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Gov. Lamont outlines need for continuing emergency powers

By Marc Fitch, Yankee Institute. Reprinted by permission from Yankee Institute

(Sept, 22, 2021) — In a letter to legislative leaders calling for a special session next week to extend his emergency pandemic powers until February 15, Gov. Ned Lamont cited the Delta variant, an uptick in Connecticut cases and the ongoing need for vaccination, testing and mask mandates as reasons the emergency declaration should be continued for a sixth time.

Lamont said continuation of his executive orders are necessary to continue enforcing vaccination and testing mandates for state employees, teachers and school staff and nursing home staff.

“Several of the few remaining executive orders that remain in effect are critical to the State’s ability to continue our vaccination campaign and other critical safety measures, especially masking requirements in schools and other critical safety measures,” Lamont wrote.

Lamont also cited the need for continuing his emergency powers in order to continue “temporary changes to the summary process for eviction,” and procuring “non-congregate housing” for those experiencing homelessness or domestic violence survivors.

Lamont says that continuing the emergency declaration will ensure Connecticut receives additional federal FEMA funding for those efforts and additional funding for emergency food assistance.

“Despite speculation to the contrary, the federal government has made it clear that we would not receive the roughly $2 million per quarter in FEMA reimbursement for such efforts with the executive order the emergency declarations that enabled it,” Lamont wrote.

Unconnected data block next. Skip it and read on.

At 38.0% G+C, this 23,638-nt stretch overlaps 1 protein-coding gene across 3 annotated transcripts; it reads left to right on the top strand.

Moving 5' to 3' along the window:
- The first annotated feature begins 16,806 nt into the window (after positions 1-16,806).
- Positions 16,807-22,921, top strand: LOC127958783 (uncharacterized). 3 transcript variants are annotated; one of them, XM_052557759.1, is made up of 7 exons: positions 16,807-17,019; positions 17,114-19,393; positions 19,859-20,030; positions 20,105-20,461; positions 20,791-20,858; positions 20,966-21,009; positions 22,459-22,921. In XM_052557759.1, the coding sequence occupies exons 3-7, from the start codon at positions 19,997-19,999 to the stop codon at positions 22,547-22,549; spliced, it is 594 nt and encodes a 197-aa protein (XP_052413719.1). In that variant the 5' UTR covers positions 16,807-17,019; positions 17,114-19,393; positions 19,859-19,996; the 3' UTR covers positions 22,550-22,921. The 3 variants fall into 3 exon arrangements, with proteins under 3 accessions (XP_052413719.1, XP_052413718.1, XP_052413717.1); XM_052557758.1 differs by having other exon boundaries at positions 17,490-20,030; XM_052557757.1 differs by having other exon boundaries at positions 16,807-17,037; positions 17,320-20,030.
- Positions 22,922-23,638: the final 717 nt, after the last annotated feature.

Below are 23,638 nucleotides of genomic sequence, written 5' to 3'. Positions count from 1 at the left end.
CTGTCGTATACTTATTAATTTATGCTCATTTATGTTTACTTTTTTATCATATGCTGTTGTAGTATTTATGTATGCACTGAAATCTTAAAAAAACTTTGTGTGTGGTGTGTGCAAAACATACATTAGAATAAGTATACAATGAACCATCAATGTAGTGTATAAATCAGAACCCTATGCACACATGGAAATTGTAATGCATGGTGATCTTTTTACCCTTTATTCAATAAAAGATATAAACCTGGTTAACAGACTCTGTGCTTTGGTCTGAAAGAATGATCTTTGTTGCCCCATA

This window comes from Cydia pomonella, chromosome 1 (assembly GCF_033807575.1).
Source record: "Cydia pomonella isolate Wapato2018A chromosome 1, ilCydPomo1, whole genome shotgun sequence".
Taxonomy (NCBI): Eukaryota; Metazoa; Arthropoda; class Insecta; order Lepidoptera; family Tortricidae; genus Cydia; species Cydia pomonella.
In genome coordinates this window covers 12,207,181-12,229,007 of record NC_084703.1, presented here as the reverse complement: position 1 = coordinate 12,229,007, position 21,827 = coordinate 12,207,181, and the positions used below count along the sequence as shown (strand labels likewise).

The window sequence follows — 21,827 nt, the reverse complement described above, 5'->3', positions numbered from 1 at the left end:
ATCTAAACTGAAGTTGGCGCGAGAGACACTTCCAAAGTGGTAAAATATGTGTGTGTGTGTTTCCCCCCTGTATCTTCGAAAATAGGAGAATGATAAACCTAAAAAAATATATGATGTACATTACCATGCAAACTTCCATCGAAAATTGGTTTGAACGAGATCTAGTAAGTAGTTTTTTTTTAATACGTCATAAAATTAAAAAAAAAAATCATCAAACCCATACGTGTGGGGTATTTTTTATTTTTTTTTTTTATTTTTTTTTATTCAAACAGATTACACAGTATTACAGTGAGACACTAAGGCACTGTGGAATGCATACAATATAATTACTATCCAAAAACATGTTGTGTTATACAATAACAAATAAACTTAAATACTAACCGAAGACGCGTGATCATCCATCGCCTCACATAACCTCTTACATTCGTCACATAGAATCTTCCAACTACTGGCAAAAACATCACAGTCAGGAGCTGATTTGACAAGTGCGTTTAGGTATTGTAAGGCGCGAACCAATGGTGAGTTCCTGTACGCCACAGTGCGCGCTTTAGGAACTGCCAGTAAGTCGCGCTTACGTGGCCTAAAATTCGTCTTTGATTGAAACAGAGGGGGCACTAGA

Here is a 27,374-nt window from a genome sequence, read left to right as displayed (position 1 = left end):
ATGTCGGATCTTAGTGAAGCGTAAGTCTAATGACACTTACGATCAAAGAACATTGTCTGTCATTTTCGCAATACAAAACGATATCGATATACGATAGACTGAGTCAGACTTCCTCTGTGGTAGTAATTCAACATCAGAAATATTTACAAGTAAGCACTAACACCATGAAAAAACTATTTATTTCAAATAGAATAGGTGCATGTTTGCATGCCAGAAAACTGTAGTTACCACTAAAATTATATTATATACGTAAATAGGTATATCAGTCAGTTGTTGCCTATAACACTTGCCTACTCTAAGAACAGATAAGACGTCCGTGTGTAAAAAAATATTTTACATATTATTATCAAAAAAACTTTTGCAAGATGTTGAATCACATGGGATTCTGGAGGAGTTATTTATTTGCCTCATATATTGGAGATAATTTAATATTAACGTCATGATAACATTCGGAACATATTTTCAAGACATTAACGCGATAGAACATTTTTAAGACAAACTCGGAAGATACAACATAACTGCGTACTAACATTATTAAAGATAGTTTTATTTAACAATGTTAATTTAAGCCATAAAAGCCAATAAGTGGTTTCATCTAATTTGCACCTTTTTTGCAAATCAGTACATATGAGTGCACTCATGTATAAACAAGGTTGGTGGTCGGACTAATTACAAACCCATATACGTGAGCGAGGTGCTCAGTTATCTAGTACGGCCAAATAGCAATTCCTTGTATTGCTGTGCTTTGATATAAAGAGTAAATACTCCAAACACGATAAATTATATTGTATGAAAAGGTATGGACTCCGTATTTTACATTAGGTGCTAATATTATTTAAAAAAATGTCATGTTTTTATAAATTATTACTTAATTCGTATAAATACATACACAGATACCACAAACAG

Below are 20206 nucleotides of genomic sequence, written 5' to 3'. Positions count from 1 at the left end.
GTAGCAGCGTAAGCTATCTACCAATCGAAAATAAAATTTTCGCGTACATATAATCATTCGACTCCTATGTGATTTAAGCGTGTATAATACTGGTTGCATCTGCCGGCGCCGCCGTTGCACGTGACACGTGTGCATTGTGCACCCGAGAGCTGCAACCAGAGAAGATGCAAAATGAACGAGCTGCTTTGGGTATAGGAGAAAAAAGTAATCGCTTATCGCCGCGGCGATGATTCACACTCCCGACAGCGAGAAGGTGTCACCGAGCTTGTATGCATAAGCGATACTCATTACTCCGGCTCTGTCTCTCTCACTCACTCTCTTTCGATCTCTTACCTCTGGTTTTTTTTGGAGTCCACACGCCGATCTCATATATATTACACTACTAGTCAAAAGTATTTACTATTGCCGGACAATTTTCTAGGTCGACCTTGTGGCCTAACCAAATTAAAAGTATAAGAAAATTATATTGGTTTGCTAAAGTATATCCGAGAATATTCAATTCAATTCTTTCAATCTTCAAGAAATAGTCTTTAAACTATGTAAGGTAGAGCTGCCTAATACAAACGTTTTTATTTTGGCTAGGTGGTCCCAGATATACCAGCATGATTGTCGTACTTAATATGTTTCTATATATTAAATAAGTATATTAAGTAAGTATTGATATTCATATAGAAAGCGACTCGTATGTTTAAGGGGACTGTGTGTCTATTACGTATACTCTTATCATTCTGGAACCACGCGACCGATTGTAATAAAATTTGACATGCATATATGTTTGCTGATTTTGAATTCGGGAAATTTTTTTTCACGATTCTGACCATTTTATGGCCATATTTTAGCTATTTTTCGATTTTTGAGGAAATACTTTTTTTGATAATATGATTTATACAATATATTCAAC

Lawmakers debated whether or not Connecticut has to continue its emergency declarations to receive that FEMA funding during the last legislative vote to extend the governor’s powers in July.

Lamont included two new executive orders he intends to sign if his emergency powers are extended, including an expanded vaccine mandate for health care facilities and health care workers “who provide care to high risk individuals,” and reducing the “cost of extended unemployment insurance benefits for individual employers.”

Meanwhile, the legislative Conservative Caucus held an informational public hearing on workers affected by employer vaccine mandates.

A number of individuals – particularly bus drivers, teachers and nurses — expressed concern over potentially losing their jobs for refusing the COVID vaccine when Lamont’s executive order requiring vaccines and testing for school and health care workers takes effect next week. Many called for an end to the public health emergency declaration.

A rally was held at the Capitol over the weekend on Saturday, September 18 with hundreds of people protesting the mask and vaccine mandates.

The General Assembly is set for a special session next week to vote on whether or not to continue the emergency declaration with majority Democrats likely to pass the measure with opposition from Republicans.

According to the latest statistics provided by Lamont’s office, Connecticut’s daily positivity rate was 2.15 percent, with 269 individuals hospitalized with the virus; 74.3 percent of those hospitalized are not vaccinated.

Connecticut has one of the lowest COVID infection rates in the country and one of the highest vaccination rates. According to the New York Times, 68 percent of Connecticut residents are fully vaccinated and 75 percent have had their first dose.

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